The upcoming British general election is poised to be the United Kingdom’s most interesting campaign in decades. That may be a surprising statement considering that the 2010 election resulted in an unprecedented coalition government between the Conservatives and Liberal Democrats. However, the trends that shaped that election – continuing political devolution, resurgent nationalism, debt concerns, and the breakdown of the two-party system – have only intensified, making May 7th’s outcome the object of intense speculation. As that day approaches, party leaders are focusing their talking points on domestic issues. Conservative Prime Minister David Cameron is defending his coalition’s progress on debt reduction while Labour’s Ed Miliband is calling for greater electoral, constitutional, and economic reform. Nicola Sturgeon, the Scottish National Party’s new leader, is working to ensure Scottish concerns play a major role in shaping London’s next government. What is missing from the current debates, though, is a substantive discussion of Britain’s role in international affairs.
Even though foreign policy is not at the forefront of this election, the election’s outcome will influence Britain’s diplomatic outlook. If the Conservatives can form a new coalition with Mr. Cameron as Prime Minister, Britain will likely retreat from a position of strong international influence. There are two reasons for this. First, in order to secure enough votes for a Conservative-led coalition, Mr. Cameron’s party must appeal to right-wing Britons who are beginning to throw their support behind the United Kingdom Independence Party, commonly known as UKIP. This far-right, nationalist party fears that increased immigration reduces British identity and sovereignty, and is therefore staunchly opposed to European Union membership. UKIP’s positions have gained influence since the 2008 financial crisis and renewed concerns over Islamic extremism. In order to appease these kinds of views, Mr. Cameron has promised a referendum on Britain’s EU membership in 2017 if he remains prime minister. If this referendum is successful, Britain could conceivably withdraw entirely from the EU, thereby drastically shrinking it role in the continent’s diplomatic concerns.
The second reason a Conservative coalition would reduce Britain’s international role relates to fiscal policy. Mr. Cameron’s party ideologically supports austerity measures as a tool to reduce the British government’s debt. During his first term, Mr. Cameron’s administration implemented soft austerity policies to test their effectiveness. So far, Mr. Cameron’s Chancellor of the Exchequer, George Osborne, has been relatively pleased with the results. However, if Mr. Cameron wants to continue using austerity as tool for economic recovery, analysts suggest that Mr. Osborne must implement more stringent budget cuts in a second term. It will not be politically feasible to make pension or healthcare cuts, so the austerity burden may fall on defense and security spending. Britain currently spends 2% of its GDP on defense. This amount complies with NATO’s guidelines and is the highest in the EU. If this percentage is lowered, though, Britain will surely have to reduce some of its diplomatic and military activities.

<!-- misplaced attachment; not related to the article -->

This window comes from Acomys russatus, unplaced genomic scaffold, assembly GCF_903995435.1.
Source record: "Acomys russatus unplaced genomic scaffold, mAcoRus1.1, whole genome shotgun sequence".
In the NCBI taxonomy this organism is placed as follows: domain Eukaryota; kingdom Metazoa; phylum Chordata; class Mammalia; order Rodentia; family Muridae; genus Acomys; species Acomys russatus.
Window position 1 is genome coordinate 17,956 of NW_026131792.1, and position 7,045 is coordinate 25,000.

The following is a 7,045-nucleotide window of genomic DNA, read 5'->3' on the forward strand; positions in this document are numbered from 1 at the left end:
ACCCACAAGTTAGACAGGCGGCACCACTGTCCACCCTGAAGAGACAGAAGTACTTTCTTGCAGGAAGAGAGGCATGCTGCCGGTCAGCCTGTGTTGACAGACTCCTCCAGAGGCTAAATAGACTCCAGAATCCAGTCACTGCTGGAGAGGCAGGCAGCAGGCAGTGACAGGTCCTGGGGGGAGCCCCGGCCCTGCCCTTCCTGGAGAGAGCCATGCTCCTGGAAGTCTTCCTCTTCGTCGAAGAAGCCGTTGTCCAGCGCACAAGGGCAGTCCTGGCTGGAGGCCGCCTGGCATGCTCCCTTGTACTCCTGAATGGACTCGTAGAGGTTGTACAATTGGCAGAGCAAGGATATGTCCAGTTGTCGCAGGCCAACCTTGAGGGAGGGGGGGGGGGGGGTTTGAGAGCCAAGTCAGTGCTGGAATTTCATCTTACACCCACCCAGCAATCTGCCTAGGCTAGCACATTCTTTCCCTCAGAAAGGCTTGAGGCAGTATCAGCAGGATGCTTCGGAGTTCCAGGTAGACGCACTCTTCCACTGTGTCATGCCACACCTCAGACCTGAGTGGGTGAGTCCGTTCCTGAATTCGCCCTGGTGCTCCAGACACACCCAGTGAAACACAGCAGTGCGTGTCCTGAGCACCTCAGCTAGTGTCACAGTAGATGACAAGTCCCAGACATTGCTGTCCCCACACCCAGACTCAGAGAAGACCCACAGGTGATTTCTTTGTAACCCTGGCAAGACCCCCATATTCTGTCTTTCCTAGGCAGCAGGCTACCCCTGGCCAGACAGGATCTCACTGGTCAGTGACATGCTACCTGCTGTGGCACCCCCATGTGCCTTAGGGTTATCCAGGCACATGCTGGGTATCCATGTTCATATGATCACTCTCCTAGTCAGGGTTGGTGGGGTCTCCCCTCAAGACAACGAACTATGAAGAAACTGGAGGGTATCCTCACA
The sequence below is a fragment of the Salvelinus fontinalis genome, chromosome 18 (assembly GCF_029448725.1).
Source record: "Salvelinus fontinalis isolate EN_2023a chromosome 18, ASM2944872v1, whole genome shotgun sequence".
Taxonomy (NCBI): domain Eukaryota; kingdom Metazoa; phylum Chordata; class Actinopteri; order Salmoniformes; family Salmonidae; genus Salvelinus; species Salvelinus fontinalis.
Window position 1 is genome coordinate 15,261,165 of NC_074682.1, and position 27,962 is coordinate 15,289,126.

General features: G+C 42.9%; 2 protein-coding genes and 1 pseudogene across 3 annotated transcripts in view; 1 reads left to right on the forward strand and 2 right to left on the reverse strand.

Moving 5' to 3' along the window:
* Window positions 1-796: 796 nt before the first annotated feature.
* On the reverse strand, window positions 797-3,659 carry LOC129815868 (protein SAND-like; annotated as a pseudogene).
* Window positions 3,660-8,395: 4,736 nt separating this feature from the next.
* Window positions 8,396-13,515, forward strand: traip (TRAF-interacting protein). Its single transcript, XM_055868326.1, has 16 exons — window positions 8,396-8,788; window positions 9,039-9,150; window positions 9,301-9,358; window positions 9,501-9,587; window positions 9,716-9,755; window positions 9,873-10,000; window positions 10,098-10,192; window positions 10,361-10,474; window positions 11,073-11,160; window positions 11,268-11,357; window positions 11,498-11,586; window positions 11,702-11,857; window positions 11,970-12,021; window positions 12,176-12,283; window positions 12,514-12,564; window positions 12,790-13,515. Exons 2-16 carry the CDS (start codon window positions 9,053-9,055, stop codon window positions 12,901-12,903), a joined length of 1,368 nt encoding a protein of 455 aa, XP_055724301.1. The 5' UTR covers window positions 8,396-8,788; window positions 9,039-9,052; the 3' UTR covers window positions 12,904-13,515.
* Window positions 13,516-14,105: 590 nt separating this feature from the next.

If a more left-wing coalition government is formed, Britain’s international role is likely to, at least temporarily, remain in the status quo. Mr. Miliband does not support the 2017 EU referendum, but is still cautious about ceding additional authority to Brussels. Tony Blair, Labour’s former prime minister, recently criticized British isolationism during a party speech. “A decision to exit Europe would say a lot about us and none of it good: that, with all the challenges of the world crowding in upon us, demanding strong and clear leadership, instead of saying ‘here’s how the world should go,’ we say ‘count us out,’” Blair said.
Additionally, SNP leader Sturgeon has already claimed that if her party is in position to be a minority partner in a coalition, she will side with Mr. Miliband. Since SNP wants Scotland to negotiate with the EU as an independent entity, she is not in favor of the 2017 UK-wide referendum. Due to these constraints, if Labour manages to convince the British public to buy into their domestic agenda, the United Kingdom will continue to explore its tenuous role with the EU and play a role in shaping European diplomacy.
All these possibilities essentially highlight how all the domestic political dialogues surrounding the British general election could affect the international landscape. May 7th’s results could fundamentally alter the British-EU relationship – and if conservatives win and enact further austerity measures, British defense spending could be slashed. Any reduction in British defense spending will surely alter the dynamics of transatlantic relations between the United States and the European Union, a potentially troubling possibility given the slew of foreign crises that both entities are confronting around the world. That is why the White House has made it clear that during this time of renewed security concerns, it hopes that Britain will continue to fund its military at current levels and stay in the European Union. In any case, when the British electorate makes their decision based on domestic issues come May, they must keep in mind the vast international implications of their vote.
- Andrew Spohn